“‘Bad as it may be, I love y’all’s snowfall,’ he said, mostly in jest.”
“The woods may be lovely, dark and deep, but for small New England towns like this one, snow no longer brings the peaceful sweep of easy wind and downy flake.”
It sounds like the opening narration of a bad M. Night Shyamalan film. Actually, it’s the lead sentence of an article in yesterday’s New York Times, which deals with the familiar enough Snow vs. Roof drama taking place across New England this season. The focus is on recent structural collapse concerns in Middletown, particularly that time a building on Main Street collapsed under the weight of snow.
The article provides an interesting glimpse at the Main Street businesses affected in the aftermath of last week’s frightening collapse:
Mitchell Wynn, 49, who owns Mike’s Barber Shop, was able to salvage his antique chairs and his marble work station and has found another shop a few blocks away. For now, his two sons are carrying on the business, with one cutting hair at his home and the other making house calls.
“I’ve got to keep going forward, I’ve got to think positive, I’ve got to think something better is going to come,” said Mr. Wynn, who is also a preacher, as he stood in his overalls peering at the rubble. “I am choosing not to have a bad day.”
Dmitri D’Alessandro, 33, who owns Middletown Framing, is relocating across the street to a former jewelry store. He believes that the relentless winter and the many roof cave-ins are evidence of global warming and that he is paying the price.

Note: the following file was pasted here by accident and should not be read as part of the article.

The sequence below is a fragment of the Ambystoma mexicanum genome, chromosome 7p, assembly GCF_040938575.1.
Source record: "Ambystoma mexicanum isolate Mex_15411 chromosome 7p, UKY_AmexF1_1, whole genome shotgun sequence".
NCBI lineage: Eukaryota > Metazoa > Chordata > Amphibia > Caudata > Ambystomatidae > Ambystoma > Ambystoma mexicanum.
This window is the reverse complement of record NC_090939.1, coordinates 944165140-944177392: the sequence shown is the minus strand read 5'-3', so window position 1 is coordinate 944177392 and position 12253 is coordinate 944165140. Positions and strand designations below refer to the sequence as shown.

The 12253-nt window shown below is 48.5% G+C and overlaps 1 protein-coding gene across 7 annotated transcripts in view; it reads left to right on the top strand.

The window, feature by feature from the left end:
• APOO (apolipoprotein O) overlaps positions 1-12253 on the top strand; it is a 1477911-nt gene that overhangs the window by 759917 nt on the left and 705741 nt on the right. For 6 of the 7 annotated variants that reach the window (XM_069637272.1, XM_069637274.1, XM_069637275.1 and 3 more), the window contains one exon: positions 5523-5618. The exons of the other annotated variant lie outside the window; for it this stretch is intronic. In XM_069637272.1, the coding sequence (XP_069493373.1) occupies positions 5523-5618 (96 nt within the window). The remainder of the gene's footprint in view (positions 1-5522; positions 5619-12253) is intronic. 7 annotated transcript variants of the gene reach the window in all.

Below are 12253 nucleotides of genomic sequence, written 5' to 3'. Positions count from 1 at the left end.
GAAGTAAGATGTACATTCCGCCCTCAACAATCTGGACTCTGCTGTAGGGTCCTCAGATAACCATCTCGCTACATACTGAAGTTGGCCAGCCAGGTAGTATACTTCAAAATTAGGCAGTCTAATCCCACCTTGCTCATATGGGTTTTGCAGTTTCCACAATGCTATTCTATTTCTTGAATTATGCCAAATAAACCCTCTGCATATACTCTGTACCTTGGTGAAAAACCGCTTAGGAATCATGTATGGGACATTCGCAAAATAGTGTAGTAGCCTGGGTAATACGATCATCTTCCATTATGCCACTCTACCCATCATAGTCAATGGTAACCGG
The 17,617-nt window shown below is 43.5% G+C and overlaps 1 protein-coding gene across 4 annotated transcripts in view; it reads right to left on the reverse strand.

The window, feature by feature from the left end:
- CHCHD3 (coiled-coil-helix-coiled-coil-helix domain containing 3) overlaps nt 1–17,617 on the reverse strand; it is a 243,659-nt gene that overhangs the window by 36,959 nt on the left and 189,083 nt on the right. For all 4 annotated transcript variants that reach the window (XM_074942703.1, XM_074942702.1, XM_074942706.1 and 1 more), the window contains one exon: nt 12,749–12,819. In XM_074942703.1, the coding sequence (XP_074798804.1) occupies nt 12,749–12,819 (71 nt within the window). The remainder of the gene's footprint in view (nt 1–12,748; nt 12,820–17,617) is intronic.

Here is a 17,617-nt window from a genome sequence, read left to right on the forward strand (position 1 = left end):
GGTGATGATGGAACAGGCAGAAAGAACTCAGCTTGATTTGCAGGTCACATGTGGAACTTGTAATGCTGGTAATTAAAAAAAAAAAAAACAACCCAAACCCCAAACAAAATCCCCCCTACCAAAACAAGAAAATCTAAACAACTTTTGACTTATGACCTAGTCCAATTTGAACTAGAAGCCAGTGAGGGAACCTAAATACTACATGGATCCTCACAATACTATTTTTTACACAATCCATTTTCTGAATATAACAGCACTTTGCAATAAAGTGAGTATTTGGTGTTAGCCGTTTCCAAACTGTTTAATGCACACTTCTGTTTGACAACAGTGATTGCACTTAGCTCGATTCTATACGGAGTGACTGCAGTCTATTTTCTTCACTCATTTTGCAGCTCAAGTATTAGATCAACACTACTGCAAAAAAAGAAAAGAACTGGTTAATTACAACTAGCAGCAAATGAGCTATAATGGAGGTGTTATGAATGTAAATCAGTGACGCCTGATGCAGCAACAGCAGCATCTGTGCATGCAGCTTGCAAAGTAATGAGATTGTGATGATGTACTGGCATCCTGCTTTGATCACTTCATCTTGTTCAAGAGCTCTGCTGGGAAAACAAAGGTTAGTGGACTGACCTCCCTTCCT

“We’re on the brink,” he said. “This could destroy our business. As a family, it’s been very stressful for us, and I don’t know how it’s going to turn out. And that uncertainty is unnerving. It’s just an awful feeling.”
Read the whole article here, and find detailed Middletown Eye coverage of the building collapse here and here and here and here. Frighteningly enough, city officials are concluding that Main Street buildings may still be threatened.
Here’s one first person account of the collapse, from the Eye:
I felt the collapse of 505 Main Street from my dining room. I went to the window, expecting to see one of the frequent car accidents on Washington Street. The street was empty, but soon there were sirens and I popped my head out the door as fire trucks blocked the intersection of Main Street, and neighbors started to gather. A few minutes later, my husband called to say that Guilmartin’s building had collapsed. He works in the next block and had already been to the site and spoken with Mike DiPiro who said that – amazingly – no one was hurt. He sent me a photo – taken at 10:48 am – which I posted to Eye.